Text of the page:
Rob Mallard health: Corrie star on his health condition – ‘My solution has been to hide’

GMB: Rob Mallard reveals his tremor gets worse with age

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Rob Mallard is a natural on screen but he has faced challenges as he has ascended in the industry. Rob lives with essential tremors – a neurological disorder that causes your hands, head, trunk, voice or legs to shake rhythmically. Speaking on ITV’s This Morning a couple of years back, the Corrie star opened up about the added pressure it has placed on his profession.

“My solution has been to hide and manage,” he told the hosts.

“Because of the job that I’m in, it can have a detrimental effect on my ability to get cast.”

Rob decided to address his health condition after viewers spotted him shaking on screen.

“And then it was exposed on TV,” the star revealed.

“I was embarrassed and then angry. But then I started getting messages saying ‘Me too’.”

How to spot essential tremors

“A tremor is when you’re not able to control shaking or trembling in part of your body,” explains the NHS.

It’s normal to have a slight tremor. For example, if you hold your hands or arms out in front of you, they will not be completely still.

However, as the NHS points out, sometimes a tremor becomes more noticeable.

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This often happens:

  • As you get older
  • When you’re stressed, tired, anxious or angry
  • After drinking caffeine (for example, in tea, coffee or cola) or smoking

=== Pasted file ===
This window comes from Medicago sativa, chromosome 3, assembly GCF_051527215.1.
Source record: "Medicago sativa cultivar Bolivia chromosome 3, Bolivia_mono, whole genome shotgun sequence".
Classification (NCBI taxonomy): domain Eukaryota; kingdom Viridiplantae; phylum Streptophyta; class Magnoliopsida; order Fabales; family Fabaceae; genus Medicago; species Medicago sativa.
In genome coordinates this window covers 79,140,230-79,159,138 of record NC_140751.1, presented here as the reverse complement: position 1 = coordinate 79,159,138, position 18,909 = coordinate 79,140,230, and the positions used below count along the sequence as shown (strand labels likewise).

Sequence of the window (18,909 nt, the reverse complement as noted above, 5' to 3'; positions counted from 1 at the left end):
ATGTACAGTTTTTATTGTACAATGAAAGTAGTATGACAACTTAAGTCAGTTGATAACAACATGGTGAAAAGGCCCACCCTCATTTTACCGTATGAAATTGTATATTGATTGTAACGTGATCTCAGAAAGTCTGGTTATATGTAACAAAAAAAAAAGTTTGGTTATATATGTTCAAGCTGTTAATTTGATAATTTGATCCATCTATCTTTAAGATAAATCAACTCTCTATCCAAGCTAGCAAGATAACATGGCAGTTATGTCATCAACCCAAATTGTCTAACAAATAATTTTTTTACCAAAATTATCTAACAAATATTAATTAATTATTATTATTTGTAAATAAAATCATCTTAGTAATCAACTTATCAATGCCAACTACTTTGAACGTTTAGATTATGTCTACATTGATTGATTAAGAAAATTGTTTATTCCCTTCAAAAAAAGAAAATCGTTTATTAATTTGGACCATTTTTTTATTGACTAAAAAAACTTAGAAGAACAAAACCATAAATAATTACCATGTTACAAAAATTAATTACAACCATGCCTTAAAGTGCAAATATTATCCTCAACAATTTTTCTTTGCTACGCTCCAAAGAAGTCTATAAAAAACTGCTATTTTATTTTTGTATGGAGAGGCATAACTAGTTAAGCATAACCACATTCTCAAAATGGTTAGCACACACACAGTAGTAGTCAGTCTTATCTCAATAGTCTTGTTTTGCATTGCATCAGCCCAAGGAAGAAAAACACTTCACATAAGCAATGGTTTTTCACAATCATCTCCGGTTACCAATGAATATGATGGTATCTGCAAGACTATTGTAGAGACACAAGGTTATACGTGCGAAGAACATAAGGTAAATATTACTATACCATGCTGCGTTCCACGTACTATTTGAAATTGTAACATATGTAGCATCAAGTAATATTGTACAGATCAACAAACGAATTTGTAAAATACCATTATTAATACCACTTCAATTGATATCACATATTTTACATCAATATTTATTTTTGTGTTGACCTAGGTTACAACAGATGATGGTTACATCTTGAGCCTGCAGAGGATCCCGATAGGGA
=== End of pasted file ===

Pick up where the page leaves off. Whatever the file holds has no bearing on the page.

• If you’re very hot or cold

“Some medicines and conditions can also cause a tremor. Speak to your GP before you stop taking any prescribed medicine,” advises the NHS.

If you have a tremor that’s affecting your life, there are interventions proven to help.

Some people with essential tremor don’t require treatment if their symptoms are mild.

“But if your essential tremor is making it difficult to work or perform daily activities, discuss treatment options with your doctor,” explains the Mayo Clinic.

According to the health body, beta blockers may be prescribed.

Normally used to treat high blood pressure, beta blockers such as propranolol help relieve tremors in some people.

“Beta blockers may not be an option if you have asthma or certain heart problems,” notes the Mayo Clinic.

It’s worth nothing medicine will not cure the tremor, but it often helps to reduce the shaking or trembling, says the NHS.

“You may need to take medicine all the time, or only when you need it – for example, before a stressful situation that causes your tremor to get worse,” says the health body.

It adds: “If a tremor is affecting your head or voice, you may be offered injections to block the nerves and relax the muscles.

In rare cases, brain surgery may be an option to treat a severe tremor that is not helped by medicine, notes the National Tremor Foundation (NTF).

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